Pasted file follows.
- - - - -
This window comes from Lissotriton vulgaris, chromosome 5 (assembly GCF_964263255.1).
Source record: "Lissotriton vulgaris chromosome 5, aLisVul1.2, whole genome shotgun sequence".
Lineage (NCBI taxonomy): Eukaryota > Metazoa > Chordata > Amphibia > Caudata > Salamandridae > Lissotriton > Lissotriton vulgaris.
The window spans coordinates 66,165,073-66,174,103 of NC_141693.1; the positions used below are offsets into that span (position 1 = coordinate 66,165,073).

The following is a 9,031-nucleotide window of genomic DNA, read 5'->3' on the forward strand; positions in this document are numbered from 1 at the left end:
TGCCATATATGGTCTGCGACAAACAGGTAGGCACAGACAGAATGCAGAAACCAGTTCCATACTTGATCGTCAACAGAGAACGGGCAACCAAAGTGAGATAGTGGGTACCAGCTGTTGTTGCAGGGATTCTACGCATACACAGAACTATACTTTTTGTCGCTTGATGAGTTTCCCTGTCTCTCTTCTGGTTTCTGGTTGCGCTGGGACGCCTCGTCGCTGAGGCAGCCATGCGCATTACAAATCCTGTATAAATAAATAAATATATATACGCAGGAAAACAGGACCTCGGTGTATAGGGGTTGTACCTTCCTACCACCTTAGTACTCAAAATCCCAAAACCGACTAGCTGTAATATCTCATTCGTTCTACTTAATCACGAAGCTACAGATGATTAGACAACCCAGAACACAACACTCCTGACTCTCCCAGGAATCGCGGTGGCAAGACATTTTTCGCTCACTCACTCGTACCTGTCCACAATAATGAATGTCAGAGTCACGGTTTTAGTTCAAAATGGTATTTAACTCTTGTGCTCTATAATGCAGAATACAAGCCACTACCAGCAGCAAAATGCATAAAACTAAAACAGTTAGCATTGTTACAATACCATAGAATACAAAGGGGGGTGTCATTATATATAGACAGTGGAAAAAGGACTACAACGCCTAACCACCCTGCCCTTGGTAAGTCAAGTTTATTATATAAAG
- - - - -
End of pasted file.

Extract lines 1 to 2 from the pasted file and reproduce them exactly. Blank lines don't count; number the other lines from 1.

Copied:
This window comes from Lissotriton vulgaris, chromosome 5 (assembly GCF_964263255.1).
Source record: "Lissotriton vulgaris chromosome 5, aLisVul1.2, whole genome shotgun sequence".